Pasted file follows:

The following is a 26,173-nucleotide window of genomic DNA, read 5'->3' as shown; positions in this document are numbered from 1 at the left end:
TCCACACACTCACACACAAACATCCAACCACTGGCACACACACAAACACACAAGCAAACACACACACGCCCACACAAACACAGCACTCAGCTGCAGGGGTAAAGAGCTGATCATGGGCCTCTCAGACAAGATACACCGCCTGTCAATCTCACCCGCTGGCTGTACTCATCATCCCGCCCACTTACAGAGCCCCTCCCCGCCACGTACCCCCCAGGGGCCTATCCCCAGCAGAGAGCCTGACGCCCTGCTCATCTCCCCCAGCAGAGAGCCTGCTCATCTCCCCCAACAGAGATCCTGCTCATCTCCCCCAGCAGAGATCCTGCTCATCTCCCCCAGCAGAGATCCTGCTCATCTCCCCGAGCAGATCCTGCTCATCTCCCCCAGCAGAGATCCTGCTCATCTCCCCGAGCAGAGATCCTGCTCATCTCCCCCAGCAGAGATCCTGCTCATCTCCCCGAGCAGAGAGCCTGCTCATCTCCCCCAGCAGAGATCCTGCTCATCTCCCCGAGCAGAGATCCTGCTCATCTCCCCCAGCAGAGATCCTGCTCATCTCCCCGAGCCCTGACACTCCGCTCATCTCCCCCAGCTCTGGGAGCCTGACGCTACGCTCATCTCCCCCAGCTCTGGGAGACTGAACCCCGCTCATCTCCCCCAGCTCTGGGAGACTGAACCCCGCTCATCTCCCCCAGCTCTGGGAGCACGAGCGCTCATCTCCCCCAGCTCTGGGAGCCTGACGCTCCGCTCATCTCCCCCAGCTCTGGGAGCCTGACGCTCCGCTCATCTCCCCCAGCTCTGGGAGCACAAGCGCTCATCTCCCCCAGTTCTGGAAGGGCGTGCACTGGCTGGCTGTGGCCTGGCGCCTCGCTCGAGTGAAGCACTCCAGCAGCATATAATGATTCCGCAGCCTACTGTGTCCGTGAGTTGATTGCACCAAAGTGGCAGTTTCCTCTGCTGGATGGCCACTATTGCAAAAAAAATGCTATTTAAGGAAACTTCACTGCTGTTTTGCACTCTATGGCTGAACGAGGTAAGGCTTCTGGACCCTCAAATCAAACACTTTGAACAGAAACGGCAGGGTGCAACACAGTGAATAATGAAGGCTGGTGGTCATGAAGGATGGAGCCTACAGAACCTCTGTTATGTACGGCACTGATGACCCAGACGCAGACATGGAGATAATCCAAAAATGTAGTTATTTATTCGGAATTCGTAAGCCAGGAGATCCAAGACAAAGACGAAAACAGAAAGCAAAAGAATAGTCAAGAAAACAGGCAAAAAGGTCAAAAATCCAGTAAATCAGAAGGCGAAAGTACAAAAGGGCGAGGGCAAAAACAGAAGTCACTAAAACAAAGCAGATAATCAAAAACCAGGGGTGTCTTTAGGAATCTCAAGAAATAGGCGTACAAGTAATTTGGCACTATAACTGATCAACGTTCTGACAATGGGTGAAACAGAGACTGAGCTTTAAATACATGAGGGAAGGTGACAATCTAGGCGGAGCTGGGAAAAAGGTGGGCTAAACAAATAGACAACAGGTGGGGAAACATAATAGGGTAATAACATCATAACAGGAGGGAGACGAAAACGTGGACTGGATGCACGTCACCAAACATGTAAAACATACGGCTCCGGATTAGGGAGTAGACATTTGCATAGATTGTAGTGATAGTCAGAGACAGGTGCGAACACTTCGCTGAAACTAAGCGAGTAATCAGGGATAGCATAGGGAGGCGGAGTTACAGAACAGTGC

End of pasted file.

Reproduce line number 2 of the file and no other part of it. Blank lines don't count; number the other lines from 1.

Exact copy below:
TCCACACACTCACACACAAACATCCAACCACTGGCACACACACAAACACACAAGCAAACACACACACGCCCACACAAACACAGCACTCAGCTGCAGGGGTAAAGAGCTGATCATGGGCCTCTCAGACAAGATACACCGCCTGTCAATCTCACCCGCTGGCTGTACTCATCATCCCGCCCACTTACAGAGCCCCTCCCCGCCACGTACCCCCCAGGGGCCTATCCCCAGCAGAGAGCCTGACGCCCTGCTCATCTCCCCCAGCAGAGAGCCTGCTCATCTCCCCCAACAGAGATCCTGCTCATCTCCCCCAGCAGAGATCCTGCTCATCTCCCCCAGCAGAGATCCTGCTCATCTCCCCGAGCAGATCCTGCTCATCTCCCCCAGCAGAGATCCTGCTCATCTCCCCGAGCAGAGATCCTGCTCATCTCCCCCAGCAGAGATCCTGCTCATCTCCCCGAGCAGAGAGCCTGCTCATCTCCCCCAGCAGAGATCCTGCTCATCTCCCCGAGCAGAGATCCTGCTCATCTCCCCCAGCAGAGATCCTGCTCATCTCCCCGAGCCCTGACACTCCGCTCATCTCCCCCAGCTCTGGGAGCCTGACGCTACGCTCATCTCCCCCAGCTCTGGGAGACTGAACCCCGCTCATCTCCCCCAGCTCTGGGAGACTGAACCCCGCTCATCTCCCCCAGCTCTGGGAGCACGAGCGCTCATCTCCCCCAGCTCTGGGAGCCTGACGCTCCGCTCATCTCCCCCAGCTCTGGGAGCCTGACGCTCCGCTCATCTCCCCCAGCTCTGGGAGCACAAGCGCTCATCTCCCCCAGTTCTGGAAGGGCGTGCACTGGCTGGCTGTGGCCTGGCGCCTCGCTCGAGTGAAGCACTCCAGCAGCATATAATGATTCCGCAGCCTACTGTGTCCGTGAGTTGATTGCACCAAAGTGGCAGTTTCCTCTGCTGGATGGCCACTATTGCAAAAAAAATGCTATTTAAGGAAACTTCACTGCTGTTTTGCACTCTATGGCTGAACGAGGTAAGGCTTCTGGACCCTCAAATCAAACACTTTGAACAGAAACGGCAGGGTGCAACACAGTGAATAATGAAGGCTGGTGGTCATGAAGGATGGAGCCTACAGAACCTCTGTTATGTACGGCACTGATGACCCAGACGCAGACATGGAGATAATCCAAAAATGTAGTTATTTATTCGGAATTCGTAAGCCAGGAGATCCAAGACAAAGACGAAAACAGAAAGCAAAAGAATAGTCAAGAAAACAGGCAAAAAGGTCAAAAATCCAGTAAATCAGAAGGCGAAAGTACAAAAGGGCGAGGGCAAAAACAGAAGTCACTAAAACAAAGCAGATAATCAAAAACCAGGGGTGTCTTTAGGAATCTCAAGAAATAGGCGTACAAGTAATTTGGCACTATAACTGATCAACGTTCTGACAATGGGTGAAACAGAGACTGAGCTTTAAATACATGAGGGAAGGTGACAATCTAGGCGGAGCTGGGAAAAAGGTGGGCTAAACAAATAGACAACAGGTGGGGAAACATAATAGGGTAATAACATCATAACAGGAGGGAGACGAAAACGTGGACTGGATGCACGTCACCAAACATGTAAAACATACGGCTCCGGATTAGGGAGTAGACATTTGCATAGATTGTAGTGATAGTCAGAGACAGGTGCGAACACTTCGCTGAAACTAAGCGAGTAATCAGGGATAGCATAGGGAGGCGGAGTTACAGAACAGTGC